Tensor fasciae latae is a fusiform shaped muscle and the most anterior of the gluteal muscle group. It originates from the anterior superior iliac spine and the outer lip of the iliac crest. It then descends over part of the gluteus medius and gluteus minimus and the lateral aspect of the thigh to insert onto the iliotibial tract. It is innervated by the superior gluteal nerve like gluteus medius and minimus.

Tensor fasciae latae internally rotates and weakly abducts the thigh at the hip joint, externally rotates, and weakly flexes and extends the leg at the knee joint. It also stabilizes both the hip and knee joints.

Key facts about the tensor fasciae latae muscle
Origin Anterior superior iliac spine (ASIS), Outer lip of iliac crest
Insertion Iliotibial tract
Innervation Superior gluteal nerve (L4, S1)
Function Hip joint: Thigh internal rotation, (Weak abduction); Knee joint: Leg external rotation, (Weak leg flexion/extension); Stabilizes hip & knee joints

Dive into the anatomy of the superficial gluteal muscles with these articles and videos.

Deep layer

Looking at the hip from a posterior aspect, the inner hip muscles can be seen running from the medial features of the pelvis laterally to insert onto the head of the femur. They are partially covered by the inferior part of the gluteus maximus muscle. From superior to inferior, their order can be remembered with the mnemonic PGOGOQ: piriformis, gemellus superior, obturator internus, gemellus inferior, obturator externus, and quadratus femoris. In this view, obturator externus is mostly covered, but can still be seen slightly between gemellus inferior and quadratus femoris. There is no common innervation to this group, however most nerves are named after the muscles they innervate.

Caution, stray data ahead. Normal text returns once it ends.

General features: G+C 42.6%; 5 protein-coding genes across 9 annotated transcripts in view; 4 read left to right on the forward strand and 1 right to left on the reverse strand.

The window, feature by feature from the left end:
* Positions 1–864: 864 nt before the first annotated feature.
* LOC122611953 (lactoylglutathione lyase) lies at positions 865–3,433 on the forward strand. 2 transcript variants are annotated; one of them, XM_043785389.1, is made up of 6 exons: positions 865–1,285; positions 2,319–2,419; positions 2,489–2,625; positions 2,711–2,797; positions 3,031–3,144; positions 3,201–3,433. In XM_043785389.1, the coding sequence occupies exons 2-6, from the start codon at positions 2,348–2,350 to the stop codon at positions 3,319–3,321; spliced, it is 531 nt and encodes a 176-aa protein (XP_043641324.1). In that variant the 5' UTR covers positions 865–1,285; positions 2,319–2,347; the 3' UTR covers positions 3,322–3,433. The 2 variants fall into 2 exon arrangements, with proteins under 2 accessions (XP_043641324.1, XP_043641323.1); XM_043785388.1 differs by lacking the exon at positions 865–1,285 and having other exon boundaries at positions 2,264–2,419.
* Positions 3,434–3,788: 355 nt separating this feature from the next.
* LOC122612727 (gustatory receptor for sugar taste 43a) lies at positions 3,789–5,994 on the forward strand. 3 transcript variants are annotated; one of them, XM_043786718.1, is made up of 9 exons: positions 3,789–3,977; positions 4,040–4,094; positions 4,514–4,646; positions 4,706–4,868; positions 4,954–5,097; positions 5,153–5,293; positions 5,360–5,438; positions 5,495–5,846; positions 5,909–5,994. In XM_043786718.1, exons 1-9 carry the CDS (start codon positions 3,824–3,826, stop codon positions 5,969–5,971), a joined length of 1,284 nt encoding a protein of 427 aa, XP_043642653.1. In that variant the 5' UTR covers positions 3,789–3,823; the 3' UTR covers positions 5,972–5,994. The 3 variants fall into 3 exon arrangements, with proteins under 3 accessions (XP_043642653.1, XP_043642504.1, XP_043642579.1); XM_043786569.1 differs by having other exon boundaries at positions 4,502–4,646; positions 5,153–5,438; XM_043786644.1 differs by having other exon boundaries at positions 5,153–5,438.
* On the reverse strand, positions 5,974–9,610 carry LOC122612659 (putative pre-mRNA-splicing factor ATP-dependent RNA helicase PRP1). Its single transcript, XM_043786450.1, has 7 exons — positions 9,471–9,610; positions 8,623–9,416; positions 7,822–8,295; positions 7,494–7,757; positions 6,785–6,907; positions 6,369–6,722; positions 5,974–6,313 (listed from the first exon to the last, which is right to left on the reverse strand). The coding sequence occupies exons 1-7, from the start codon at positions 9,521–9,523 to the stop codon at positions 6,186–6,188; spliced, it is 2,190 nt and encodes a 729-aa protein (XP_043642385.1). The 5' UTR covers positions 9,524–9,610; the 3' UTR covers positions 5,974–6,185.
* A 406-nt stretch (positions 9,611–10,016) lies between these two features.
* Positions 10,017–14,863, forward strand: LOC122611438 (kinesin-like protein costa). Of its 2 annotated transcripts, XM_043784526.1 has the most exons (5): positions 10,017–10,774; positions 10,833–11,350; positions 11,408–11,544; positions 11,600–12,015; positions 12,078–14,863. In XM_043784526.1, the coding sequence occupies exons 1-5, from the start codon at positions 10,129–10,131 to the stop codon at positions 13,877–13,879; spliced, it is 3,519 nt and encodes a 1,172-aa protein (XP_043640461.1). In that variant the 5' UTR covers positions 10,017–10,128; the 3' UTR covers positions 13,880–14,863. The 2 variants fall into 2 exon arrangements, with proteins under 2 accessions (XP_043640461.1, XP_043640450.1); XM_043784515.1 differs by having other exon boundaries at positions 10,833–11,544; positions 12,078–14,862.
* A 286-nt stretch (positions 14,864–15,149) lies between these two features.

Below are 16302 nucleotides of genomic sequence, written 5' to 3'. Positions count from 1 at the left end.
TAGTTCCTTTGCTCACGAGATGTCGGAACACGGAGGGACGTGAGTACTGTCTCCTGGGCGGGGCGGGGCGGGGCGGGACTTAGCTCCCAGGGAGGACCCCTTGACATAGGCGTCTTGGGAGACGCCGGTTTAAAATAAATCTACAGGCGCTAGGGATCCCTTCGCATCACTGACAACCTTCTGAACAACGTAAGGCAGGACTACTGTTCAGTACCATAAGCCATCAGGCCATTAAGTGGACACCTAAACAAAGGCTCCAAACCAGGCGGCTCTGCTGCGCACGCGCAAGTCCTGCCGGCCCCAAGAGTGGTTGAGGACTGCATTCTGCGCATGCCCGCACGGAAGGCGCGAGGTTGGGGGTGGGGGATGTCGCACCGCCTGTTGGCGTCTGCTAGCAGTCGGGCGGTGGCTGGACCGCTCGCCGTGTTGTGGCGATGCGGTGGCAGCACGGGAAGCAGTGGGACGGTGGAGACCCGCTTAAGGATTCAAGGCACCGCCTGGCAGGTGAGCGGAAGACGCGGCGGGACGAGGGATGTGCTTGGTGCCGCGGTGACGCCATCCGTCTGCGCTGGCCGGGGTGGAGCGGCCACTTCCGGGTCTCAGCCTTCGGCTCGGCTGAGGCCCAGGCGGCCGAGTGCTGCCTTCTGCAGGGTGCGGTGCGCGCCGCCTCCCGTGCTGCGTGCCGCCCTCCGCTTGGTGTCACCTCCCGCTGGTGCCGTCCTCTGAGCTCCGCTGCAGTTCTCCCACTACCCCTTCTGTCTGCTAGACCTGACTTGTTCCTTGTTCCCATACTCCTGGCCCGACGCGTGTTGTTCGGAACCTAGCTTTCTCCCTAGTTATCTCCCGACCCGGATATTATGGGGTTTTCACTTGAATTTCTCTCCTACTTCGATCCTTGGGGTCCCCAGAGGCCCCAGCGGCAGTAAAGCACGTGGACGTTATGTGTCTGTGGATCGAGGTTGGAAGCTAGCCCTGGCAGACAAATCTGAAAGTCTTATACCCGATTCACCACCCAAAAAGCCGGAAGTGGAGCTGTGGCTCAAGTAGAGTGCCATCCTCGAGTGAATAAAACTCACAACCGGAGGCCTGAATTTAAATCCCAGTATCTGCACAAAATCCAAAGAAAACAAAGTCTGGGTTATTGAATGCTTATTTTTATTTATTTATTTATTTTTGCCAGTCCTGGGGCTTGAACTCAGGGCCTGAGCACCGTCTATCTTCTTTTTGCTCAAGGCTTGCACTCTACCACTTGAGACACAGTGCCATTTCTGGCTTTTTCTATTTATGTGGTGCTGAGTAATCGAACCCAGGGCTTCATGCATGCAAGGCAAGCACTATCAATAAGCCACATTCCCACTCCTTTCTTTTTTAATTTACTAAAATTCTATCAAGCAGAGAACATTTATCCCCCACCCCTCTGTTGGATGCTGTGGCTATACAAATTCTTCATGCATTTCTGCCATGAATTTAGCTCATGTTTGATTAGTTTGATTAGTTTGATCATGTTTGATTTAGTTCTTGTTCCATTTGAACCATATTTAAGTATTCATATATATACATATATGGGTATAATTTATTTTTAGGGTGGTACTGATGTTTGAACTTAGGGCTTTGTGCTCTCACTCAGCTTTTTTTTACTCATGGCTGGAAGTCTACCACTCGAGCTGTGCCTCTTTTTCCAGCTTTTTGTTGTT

Practically all muscles in this group have the same function:

  • External rotation of the thigh at the hip joint
  • Abduction of the thigh from a flexed hip (excluding quadratus femoris)
  • Stabilizes head of femur in acetabulum

Piriformis

Piriformis is a pear-shaped muscle named after its shape from the Latin “pirum” for “pear” and “forma” meaning “shape”. It is the most superior gluteal muscle of the deep layer. Originating from the anterior surface of the sacrum, it passes posteriorly and inferiorly through the greater sciatic foramen to insert onto the greater trochanter. As it runs through the greater sciatic foramen, spaces remain above and below the piriformis – the suprapiriform and infrapiriform foramina.

Superior gluteal vessels and nerves pass above the piriformis through the suprapiriform foramen, while inferior gluteal vessels and nerves pass below the piriformis through the infrapiriform foramen. The piriformis is innervated by the nerve to piriformis (S1-S2).

Key facts about the piriformis muscle
Origin Anterior surface of the sacrum (between the S2 and S4), Gluteal surface of ilium (near posterior inferior iliac spine), (Sacrotuberous